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Nearly three-fourths of all coronavirus cases in some of the country’s most critical industries are happening among Latinos, the group already experiencing harsh burdens from the virus.
Of the 5,721 workers in food processing, food manufacturing, and agriculture fields who tested positive for COVID-19 early in the outbreak, 72.8% were Latino, according to October 2020 data from the CDC.
These numbers shouldn’t come as a total surprise, based on the conditions these laborers face in the workplace, said Dr. S. Patrick Kachur, a population and family health professor at Columbia University.
“Workers come and go from the workplace on a daily basis,” Kachur told TODAY Food. “If they are living in communities with widespread transmission, or households with other persons who become infected, it is likely that they will bring the virus to work and potentially infect others, even if they are not ill.
“Black and Latinx workers may live in communities already facing a higher risk of exposure and are more prone to some of the factors that can increase their risk of becoming infected or seriously ill.”
Rural, Low-Income Latinos Face Greatest Risks
The CDC’s numbers paint a grim picture for food processing, food manufacturing, farming, and agriculture.
Of the positive tests among this group:
Although they make up a majority of the workers in this industry, the high rates of cases and related outcomes are a great concern, according to the CDC researchers behind the recent report.
Especially, they say, when the fact that 83.2% of all positive cases were found among people of color.
“Our study supports findings from prior reports that part of the disproportionate burden of COVID-19 among some racial and ethnic minority groups is likely related to occupational risk,” the CDC researchers write. “These findings support the need for comprehensive testing strategies, coupled with contact tracing and symptom screening, for high-density critical infrastructure workplaces to aid in identifying infections and reducing transmission within the workplace.
“[The data] should be considered when implementing workplace interventions to ensure communication and training are culturally and linguistically tailored for each workforce.”
Latino Workers and COVID-19
Worse, this comes when people of color are experiencing a host of complications due to COVID-19. A recent study from the University of California Merced illustrates this fact through the lens of Latino immigrants in California.
“Latinx immigrant families in rural areas pay a triple toll during the pandemic: a higher risk of COVID-19 infection, severe financial insecurity due to out-of-pocket expenses on protective measures, and resulting food insecurity and mental health risks — all with very limited access to safety-net assistance,” said Maria-Elena Young, the study’s principal investigator and an assistant professor at the University of California Merced, according to a press release.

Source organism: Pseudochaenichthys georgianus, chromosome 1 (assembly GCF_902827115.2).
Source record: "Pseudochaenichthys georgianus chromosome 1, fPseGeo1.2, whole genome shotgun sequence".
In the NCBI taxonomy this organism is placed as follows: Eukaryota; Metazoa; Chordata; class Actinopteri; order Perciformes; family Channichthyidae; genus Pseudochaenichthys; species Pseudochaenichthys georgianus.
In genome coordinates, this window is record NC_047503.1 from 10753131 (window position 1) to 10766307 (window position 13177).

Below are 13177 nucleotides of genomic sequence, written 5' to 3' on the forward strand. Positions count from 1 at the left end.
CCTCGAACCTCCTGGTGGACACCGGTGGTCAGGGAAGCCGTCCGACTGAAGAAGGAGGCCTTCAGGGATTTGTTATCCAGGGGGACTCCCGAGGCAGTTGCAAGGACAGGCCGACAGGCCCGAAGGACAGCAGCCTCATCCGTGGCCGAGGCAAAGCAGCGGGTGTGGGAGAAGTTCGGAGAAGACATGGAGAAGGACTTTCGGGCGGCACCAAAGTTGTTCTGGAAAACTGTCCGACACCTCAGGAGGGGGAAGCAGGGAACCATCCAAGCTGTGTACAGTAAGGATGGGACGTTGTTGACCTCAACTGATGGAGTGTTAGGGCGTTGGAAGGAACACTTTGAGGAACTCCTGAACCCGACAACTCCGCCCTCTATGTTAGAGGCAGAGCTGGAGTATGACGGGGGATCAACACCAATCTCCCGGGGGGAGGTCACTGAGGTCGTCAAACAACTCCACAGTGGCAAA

Due to this being a global issue, change needs to come from the top down. Researchers at the CDC recommend major shifts in the workplace.
“Reducing workplace exposures is critical for protecting workers in US food processing, food manufacturing, and agriculture workplaces and might help reduce health disparities among disproportionately affected populations,” the CDC researchers write. “Adherence to workplace-specific intervention and prevention efforts likely would protect both workers and surrounding communities.”
These efforts include:
- Greater use of physical distancing
- Proper sanitation, cleaning, and disinfection
- Providing personal protective equipment
Check out the Salud America! “Juntos, We Can Stop COVID-19” campaign to get bilingual materials to share to help Latinos slow the coronavirus spread.
What You Can Do
The government’s top health minds say one of the best ways to fight COVID-19 is to address the situation from a bird’s eye view.
“Comprehensive evaluations in food processing, food manufacturing, and agriculture workplaces and communities are needed to clarify and address risk factors for SARS-CoV-2 transmission among workers,” the CDC researchers write. “Several factors at the individual-, household-, community-, and occupational-level, including long-standing health and social disparities, likely contribute to disproportionate disease incidence among racial and ethnic minority workers.”
Still, individual action is needed to promote systemic change.
One way to do this is by downloading the free Salud America! “Get Your City to Declare Racism a Public Health Crisis Action Pack”!
The Action Pack will help you gain feedback from local social justice groups and advocates of color. It will also help you start a conversation with city leaders for a resolution to declare racism a public health issue along with a commitment to take action to change policies and practices. It will also help build local support.
Dr. Amelie G. Ramirez, director of Salud America! at UT Health San Antonio, created this Action Pack with input from several San Antonio-area social justice advocates.